PD-L1 expression in immune cells and tumor cells has become a biomarker which can assist in decision-making in clinical treatment strategies.47 Nearly 50% of NSCLC patients are reported to have high expression of PD-L1, and this may result in poor prognosis.48 Wang et al49 and Zhang et al50 found that NSCLC patients exhibited poor OS with positive PD-L1 expression. Our result showed that the pooled ORR of combination therapy of PD-1/L1 inhibitors for PD-L1 positive or negative NSCLC patients had no significant difference. As for subgroup analysis, anti-PD-1/L1 drugs combined with anti-CTLA-4 drugs exhibited a more potent efficacy on patients with high expression of PD-L1. This trend was not observed in patients receiving combination therapy of PD-1/L1 inhibitors and chemotherapy. As was reported in a recent phase III study, the efficacy of nivolumab was uncorrelated with PD-L1 expression in squamous-cell NSCLC.11 In our study, we did not report the related outcome for NSCLC patients with different histologies due to the limitation of RCTs, which may account for the results in our study to some extent.

Despite the impressive response rates of immune checkpoint inhibitors, they can contribute to both unique and severe toxicities.5153 In the current meta-analysis, the results showed that the combined strategies were relatively safe and remained tolerable.

The use of the PD-1/L1 inhibitors had been reported to correlate with the development of severe pneumonitis which had resulted in drug-related deaths in clinical trials.1113,15 Hence we also assessed the rate of pneumonitis in the combination regimens. The combination of PD-1/L1 inhibitors with IDO inhibitors showed a relatively high rate of pneumonitis. As for the rate of drug-related death, the four combination regimens were almost the same.

Despite the data of combination regimens discussed in the meta-analysis, plenty of clinical trials are ongoing. The ongoing clinical trials for combination therapy of PD-1/L1 inhibitors with CTLA-4 inhibitors, chemotherapy, EGFR-TKIs, and IDO inhibitors are described in Table 1. Recently, a phase III RCT, named the MYSTIC study (NCT02453282), failed to fulfill its primary endpoint. The strategy of durvalumab combined with tremelimumab (CTLA-4 inhibitors) failed to prolong PFS compared with chemotherapy in NSCLC patients with PD-L1 expression>25%. The recent results of CheckMate370 (NCT02574078), a phase II/III RCT, were promulgated.54 Thirteen patients were treated with nivolumab plus crizotinib, and 5 patients (38%) discontinued the combination therapy due to severe hepatic toxicities. Two of the 5 patients died, which might be caused by the presence of severe hepatic toxicities. Enrollment for combination therapy was closed, and the treatment strategy discontinued due to severe hepatic toxicities (Grade≥3). Only 5 patients (38%) had a partial response. Overall, the results of the study do not support further assessment of the current combination regimens.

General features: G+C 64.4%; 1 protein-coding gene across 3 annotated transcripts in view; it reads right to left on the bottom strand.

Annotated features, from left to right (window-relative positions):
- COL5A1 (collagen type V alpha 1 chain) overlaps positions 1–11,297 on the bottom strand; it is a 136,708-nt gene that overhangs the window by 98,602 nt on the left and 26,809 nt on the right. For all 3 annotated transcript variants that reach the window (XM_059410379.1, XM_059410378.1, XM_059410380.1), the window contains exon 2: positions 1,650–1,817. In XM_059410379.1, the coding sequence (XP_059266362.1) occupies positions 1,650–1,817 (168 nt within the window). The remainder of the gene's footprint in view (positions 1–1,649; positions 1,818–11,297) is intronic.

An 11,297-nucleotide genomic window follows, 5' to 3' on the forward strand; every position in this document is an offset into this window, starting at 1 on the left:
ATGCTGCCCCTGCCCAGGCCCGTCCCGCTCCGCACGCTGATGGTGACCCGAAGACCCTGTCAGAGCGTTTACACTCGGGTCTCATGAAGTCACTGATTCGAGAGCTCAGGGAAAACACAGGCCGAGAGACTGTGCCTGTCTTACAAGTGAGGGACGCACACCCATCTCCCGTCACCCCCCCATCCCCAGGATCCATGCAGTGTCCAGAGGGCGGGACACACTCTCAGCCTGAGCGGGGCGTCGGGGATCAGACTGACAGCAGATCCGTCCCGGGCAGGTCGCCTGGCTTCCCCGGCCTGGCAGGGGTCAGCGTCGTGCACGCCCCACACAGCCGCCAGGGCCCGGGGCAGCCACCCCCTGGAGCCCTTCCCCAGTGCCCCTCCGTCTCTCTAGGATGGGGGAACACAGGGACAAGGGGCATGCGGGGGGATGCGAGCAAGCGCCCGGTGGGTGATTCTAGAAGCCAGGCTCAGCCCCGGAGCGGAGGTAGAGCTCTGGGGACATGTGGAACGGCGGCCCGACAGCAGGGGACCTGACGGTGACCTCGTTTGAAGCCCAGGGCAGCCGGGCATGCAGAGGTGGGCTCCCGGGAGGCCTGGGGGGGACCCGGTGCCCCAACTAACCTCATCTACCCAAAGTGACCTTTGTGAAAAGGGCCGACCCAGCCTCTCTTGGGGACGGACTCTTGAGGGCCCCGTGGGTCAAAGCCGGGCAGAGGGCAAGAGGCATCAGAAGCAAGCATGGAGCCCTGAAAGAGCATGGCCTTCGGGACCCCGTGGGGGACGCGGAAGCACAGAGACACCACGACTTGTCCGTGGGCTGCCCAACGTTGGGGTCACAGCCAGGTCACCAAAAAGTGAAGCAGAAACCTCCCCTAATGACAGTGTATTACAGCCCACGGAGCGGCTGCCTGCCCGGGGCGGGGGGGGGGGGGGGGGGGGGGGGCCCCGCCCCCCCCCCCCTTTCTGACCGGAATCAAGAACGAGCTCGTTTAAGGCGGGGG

There are several limitations to the current meta-analysis. Firstly, most of the included studies in the meta-analysis were performed without comparable arms, and some of them only had a very small sample size. Even so, large numbers of studies focusing on PD-1/L1 inhibitors in combination with other agents are ongoing, and we will update the meta-analysis in the future. Secondly, the definition of PD-L1 positive status varied in the recent studies, and the optimal cutoff value for PD-L1 positive status is controversial. Hence, to identify a specific biomarker for anti-PD-1/L1 therapy becomes imperative. Thirdly, we have not distinguished the impact of histology subtype of NSCLC (squamous or non-squamous) on the efficacy of combination therapy, due to the limitation of included trials. Additionally, we did not analyze the PFS and OS due to limitations of the included data, and a potential impact of selection bias and publication bias existed. Finally, compared with a traditional meta-analysis, the pooled single arm meta-analysis was not yet mature.

Conclusion

In summary, the four combination regimens involving PD-1/L1 inhibitors with CTLA-4 inhibitors, chemotherapy, EGFR-TKIs and IDO inhibitors were potential treatment strategies and well tolerated for NSCLC patients. Further, the therapy lines and PD-L1 expression status were correlated with treatment efficacy.

Acknowledgments

This study was supported by the National Natural Science Foundation of China (Grant No. 71704064), the Natural Science Foundation of Guangdong Province, China (Grant No. 2017A030310174), the Fundamental Research Funds for the Central Universities (Grant No. 21616324) and Science and Technology Program of Guangzhou, China (Grant No. 201709010006).

Disclosure

The authors report no conflicts of interest in this work.

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Supplementary materials

Figure S1 Funnel plot of ORR for PD-1/L1 combination therapy.

Figure S2 Egger linear regression test of ORR for PD-1/L1 combination therapy.

Figure S3 Begg’s test of ORR for PD-1/L1 combination therapy.

Table S1 Bias risk evaluation of the studies without comparable arms in the meta-analysis

Table S2 Bias risk evaluation of the randomized controlled trials included in the meta-analysis

References

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17. Gandhi L, Rodriguez-Abreu D, Gadgeel S, et al. Pembrolizumab plus chemotherapy in metastatic non-small-cell lung cancer. N Engl J Med. 2018; 378: 2078–2092. doi:10.1056/NEJMoa1801005